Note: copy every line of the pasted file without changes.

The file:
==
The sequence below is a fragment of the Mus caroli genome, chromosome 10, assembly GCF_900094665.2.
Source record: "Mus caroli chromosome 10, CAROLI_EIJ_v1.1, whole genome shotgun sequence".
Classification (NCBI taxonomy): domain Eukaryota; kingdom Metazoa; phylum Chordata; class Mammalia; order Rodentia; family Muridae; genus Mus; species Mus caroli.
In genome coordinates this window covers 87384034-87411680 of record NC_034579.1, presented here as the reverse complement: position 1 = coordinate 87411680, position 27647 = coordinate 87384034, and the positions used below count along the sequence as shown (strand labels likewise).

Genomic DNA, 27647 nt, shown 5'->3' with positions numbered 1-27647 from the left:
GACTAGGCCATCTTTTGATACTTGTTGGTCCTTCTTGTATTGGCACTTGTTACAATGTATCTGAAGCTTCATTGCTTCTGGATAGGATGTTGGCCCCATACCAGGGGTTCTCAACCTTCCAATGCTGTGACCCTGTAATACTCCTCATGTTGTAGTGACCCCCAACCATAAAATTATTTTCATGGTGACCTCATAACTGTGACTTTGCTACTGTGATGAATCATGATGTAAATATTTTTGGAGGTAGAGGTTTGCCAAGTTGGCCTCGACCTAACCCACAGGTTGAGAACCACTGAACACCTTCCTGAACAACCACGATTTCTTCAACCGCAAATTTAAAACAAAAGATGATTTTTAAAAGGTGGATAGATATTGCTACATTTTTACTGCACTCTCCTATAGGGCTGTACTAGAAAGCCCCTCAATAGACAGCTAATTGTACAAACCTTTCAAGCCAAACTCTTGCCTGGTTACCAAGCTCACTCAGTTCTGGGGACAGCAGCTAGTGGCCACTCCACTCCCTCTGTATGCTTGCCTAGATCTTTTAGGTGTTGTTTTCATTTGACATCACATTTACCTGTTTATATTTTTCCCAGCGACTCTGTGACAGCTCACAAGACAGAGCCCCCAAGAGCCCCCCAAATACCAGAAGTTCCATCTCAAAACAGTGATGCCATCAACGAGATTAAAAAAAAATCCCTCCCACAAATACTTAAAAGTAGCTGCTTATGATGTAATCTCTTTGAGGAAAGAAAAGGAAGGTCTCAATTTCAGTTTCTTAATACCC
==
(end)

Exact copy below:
The sequence below is a fragment of the Mus caroli genome, chromosome 10, assembly GCF_900094665.2.
Source record: "Mus caroli chromosome 10, CAROLI_EIJ_v1.1, whole genome shotgun sequence".
Classification (NCBI taxonomy): domain Eukaryota; kingdom Metazoa; phylum Chordata; class Mammalia; order Rodentia; family Muridae; genus Mus; species Mus caroli.
In genome coordinates this window covers 87384034-87411680 of record NC_034579.1, presented here as the reverse complement: position 1 = coordinate 87411680, position 27647 = coordinate 87384034, and the positions used below count along the sequence as shown (strand labels likewise).

Genomic DNA, 27647 nt, shown 5'->3' with positions numbered 1-27647 from the left:
GACTAGGCCATCTTTTGATACTTGTTGGTCCTTCTTGTATTGGCACTTGTTACAATGTATCTGAAGCTTCATTGCTTCTGGATAGGATGTTGGCCCCATACCAGGGGTTCTCAACCTTCCAATGCTGTGACCCTGTAATACTCCTCATGTTGTAGTGACCCCCAACCATAAAATTATTTTCATGGTGACCTCATAACTGTGACTTTGCTACTGTGATGAATCATGATGTAAATATTTTTGGAGGTAGAGGTTTGCCAAGTTGGCCTCGACCTAACCCACAGGTTGAGAACCACTGAACACCTTCCTGAACAACCACGATTTCTTCAACCGCAAATTTAAAACAAAAGATGATTTTTAAAAGGTGGATAGATATTGCTACATTTTTACTGCACTCTCCTATAGGGCTGTACTAGAAAGCCCCTCAATAGACAGCTAATTGTACAAACCTTTCAAGCCAAACTCTTGCCTGGTTACCAAGCTCACTCAGTTCTGGGGACAGCAGCTAGTGGCCACTCCACTCCCTCTGTATGCTTGCCTAGATCTTTTAGGTGTTGTTTTCATTTGACATCACATTTACCTGTTTATATTTTTCCCAGCGACTCTGTGACAGCTCACAAGACAGAGCCCCCAAGAGCCCCCCAAATACCAGAAGTTCCATCTCAAAACAGTGATGCCATCAACGAGATTAAAAAAAAATCCCTCCCACAAATACTTAAAAGTAGCTGCTTATGATGTAATCTCTTTGAGGAAAGAAAAGGAAGGTCTCAATTTCAGTTTCTTAATACCC